In 1992 Smolin (independently of Smith) described essentially the same process in more rigorous terms, in the first peer-reviewed hard sciences paper on CNS (Did the Universe Evolve? Classical and Quantum Gravity 9:173-191). Apparently Smolin also discussed CNS at least a year prior, perhaps in preprint, as this hypothesis inspired a science fiction story of Brin (1991).
Criticism and Current Research
While early oscillation models did not survive criticism, a number of theorists continue to work on more complex and in some cases, more biologically-inspired versions. Examples include cyclic models in brane cosmology (Steinhardt and Turok, 2001; Lehners, Steinhardt, and Turok 2009 and Baum and Frampton 2007), and the cosmological natural selection hypothesis (Smolin 1992,2006). These models remain controversial. Brane cyclic models presently offer no satisfactory description of the bounce via string theory. Likewise, the CNS description of the bounce via loop quantum gravity also remains tentative, and CNS as a framework remains difficult to evaluate without fitness function models.
Since the late 1990's we have had empirical evidence (observation of distant supernovae as standard candles, and the mapping of the cosmic microwave background) that universal expansion is not slowing but is in fact accelerating via dark energy dynamics. In most dark energy models, a future Big Crunch seems very unlikely. Nevertheless, many such models do allow for a multitude of gravitationally-driven "Small Crunches" in an accelerating universe. For example, Nagamine and Loeb (2003) project that our universe must self-fractionate into a number of informational 'islands,' or supergalaxies, each of which undergoes gravitational collapse, while the space between supergalaxies rapidly grows. Over time, the stellar black holes in each galaxy merge with the supermassive black holes at the center of each galaxy, and all matter in each supergalaxy eventually becomes entrapped inside black holes. Our local supergalaxy will comprise the collided Milky Way and Andromeda galaxies and several dwarf galaxies, and our Milky Way and Andromeda begin to collide in just 20 billion years.
When we combine CNS with dark energy models, rather than an oscillating universe which returns all its evolutionary species to a single replication point, our universe appears to be generating a diverse set of continually branching replications, just as we observe in any evolutionary developmental history of living systems exploring a phenospace. Such a continually branching replicative pattern (phylogenetic tree) is also seen in many nonliving replicating systems, such as stars replicating across a developing galaxy. Branching universe ensembles may be a way to maximize diversity, resilience, and adaptiveness, over an alternative "all eggs in one basket" Big Crunch. Questions such as these remain to be elicideated in some future information theory of replicative evolutionary developmental systems, which may have similarities whether they be chemical, biological, cultural, technological, or universal systems.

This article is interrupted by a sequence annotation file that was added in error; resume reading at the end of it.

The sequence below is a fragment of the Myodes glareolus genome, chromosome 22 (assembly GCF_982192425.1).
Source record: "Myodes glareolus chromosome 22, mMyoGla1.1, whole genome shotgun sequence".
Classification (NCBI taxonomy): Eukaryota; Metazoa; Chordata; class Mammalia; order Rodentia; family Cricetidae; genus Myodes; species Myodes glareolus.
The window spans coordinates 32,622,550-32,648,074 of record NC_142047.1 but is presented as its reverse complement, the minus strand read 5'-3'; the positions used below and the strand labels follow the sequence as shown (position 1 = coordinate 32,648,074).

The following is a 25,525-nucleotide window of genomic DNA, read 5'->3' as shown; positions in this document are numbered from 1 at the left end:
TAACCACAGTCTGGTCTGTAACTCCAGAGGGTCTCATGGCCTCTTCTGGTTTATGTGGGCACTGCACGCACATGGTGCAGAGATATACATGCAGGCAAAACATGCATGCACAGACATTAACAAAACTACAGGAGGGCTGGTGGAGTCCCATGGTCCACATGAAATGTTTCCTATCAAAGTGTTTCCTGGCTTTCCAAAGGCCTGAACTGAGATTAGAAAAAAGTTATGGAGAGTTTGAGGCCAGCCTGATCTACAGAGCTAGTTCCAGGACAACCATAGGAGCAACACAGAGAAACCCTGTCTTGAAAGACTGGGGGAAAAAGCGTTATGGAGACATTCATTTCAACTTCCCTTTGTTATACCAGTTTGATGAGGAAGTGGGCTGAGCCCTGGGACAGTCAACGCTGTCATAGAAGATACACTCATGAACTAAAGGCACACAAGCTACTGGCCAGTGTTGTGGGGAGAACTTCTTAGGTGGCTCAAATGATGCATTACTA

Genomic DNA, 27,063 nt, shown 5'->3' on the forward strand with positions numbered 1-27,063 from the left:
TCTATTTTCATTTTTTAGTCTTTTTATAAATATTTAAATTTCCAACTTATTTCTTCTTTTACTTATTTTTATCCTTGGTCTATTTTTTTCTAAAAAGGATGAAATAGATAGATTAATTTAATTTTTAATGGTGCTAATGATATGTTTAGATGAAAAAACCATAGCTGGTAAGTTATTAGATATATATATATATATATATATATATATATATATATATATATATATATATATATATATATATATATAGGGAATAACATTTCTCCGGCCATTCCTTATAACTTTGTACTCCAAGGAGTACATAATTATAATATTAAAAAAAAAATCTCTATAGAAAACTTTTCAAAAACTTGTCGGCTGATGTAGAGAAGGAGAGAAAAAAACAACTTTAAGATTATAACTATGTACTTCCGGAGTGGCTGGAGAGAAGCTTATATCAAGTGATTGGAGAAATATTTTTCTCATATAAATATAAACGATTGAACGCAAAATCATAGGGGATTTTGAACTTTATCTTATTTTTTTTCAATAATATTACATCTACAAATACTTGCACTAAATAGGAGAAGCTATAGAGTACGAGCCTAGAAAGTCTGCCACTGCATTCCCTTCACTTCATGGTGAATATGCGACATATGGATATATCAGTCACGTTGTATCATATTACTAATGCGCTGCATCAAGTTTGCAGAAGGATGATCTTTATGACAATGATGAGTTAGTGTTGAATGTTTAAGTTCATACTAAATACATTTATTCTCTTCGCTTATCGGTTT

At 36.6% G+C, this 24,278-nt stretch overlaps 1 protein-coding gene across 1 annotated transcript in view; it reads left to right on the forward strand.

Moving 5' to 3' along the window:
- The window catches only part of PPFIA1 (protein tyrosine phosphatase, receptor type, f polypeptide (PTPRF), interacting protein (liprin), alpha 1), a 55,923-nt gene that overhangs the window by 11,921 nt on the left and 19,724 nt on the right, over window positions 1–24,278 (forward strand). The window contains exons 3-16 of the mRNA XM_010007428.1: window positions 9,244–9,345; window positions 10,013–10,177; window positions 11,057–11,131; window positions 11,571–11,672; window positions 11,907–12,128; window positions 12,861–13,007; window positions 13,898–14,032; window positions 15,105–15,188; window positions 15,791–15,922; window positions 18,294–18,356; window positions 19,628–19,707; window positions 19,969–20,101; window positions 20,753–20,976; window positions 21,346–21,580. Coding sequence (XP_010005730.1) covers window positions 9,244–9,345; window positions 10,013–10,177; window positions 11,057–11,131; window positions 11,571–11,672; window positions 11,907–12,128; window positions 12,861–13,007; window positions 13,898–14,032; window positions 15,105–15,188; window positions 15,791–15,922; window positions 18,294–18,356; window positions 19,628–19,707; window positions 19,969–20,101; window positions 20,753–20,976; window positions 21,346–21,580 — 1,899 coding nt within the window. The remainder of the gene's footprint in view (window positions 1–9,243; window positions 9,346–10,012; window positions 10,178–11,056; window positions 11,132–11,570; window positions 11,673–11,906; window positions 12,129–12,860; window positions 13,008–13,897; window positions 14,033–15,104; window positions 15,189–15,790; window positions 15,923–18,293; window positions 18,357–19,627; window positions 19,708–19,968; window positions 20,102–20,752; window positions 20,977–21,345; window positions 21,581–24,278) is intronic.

CNS with Intelligence (CNS-I)
CNS with intelligence (CNS-I) are models which attempt to bring intelligence and information theory into the CNS framework. They propose that accumulated end-of-universe, or more precisely, end-of-black-hole evolutionary intelligence may somehow aid in universe/black hole replication and selection within the multiverse. These models assume that any universe where emergent intelligence was able to play a less-than-random role in replication or selection might become replicatively favored, more resilient, or perhaps dominant in some multiversal environment, over lineages where emergent intrauniversal intelligence does not increasingly factor into replication, as in Smolin's original CNS model.
Some CNS-I models propose that increasingly internally intelligent universes might naturally grow out of simple CNS universes at the leading edge of universal complexity, just as we have seen intelligence emerge within environmentally dominant lineages in life's history on Earth. In the most functionally and morphologically complex species on Earth, we may observe that life's intelligence mechanisms have progressed from "random" recombination of prebiotic or prokaryotic genetic elements, to a much more culturally-guided replication in higher eukaryotes. In this process, we see that individual and collective intelligence (memes, knowledge, self-awareness) increasingly influences and constrains the original and persistent "random" replicators (genes, DNA).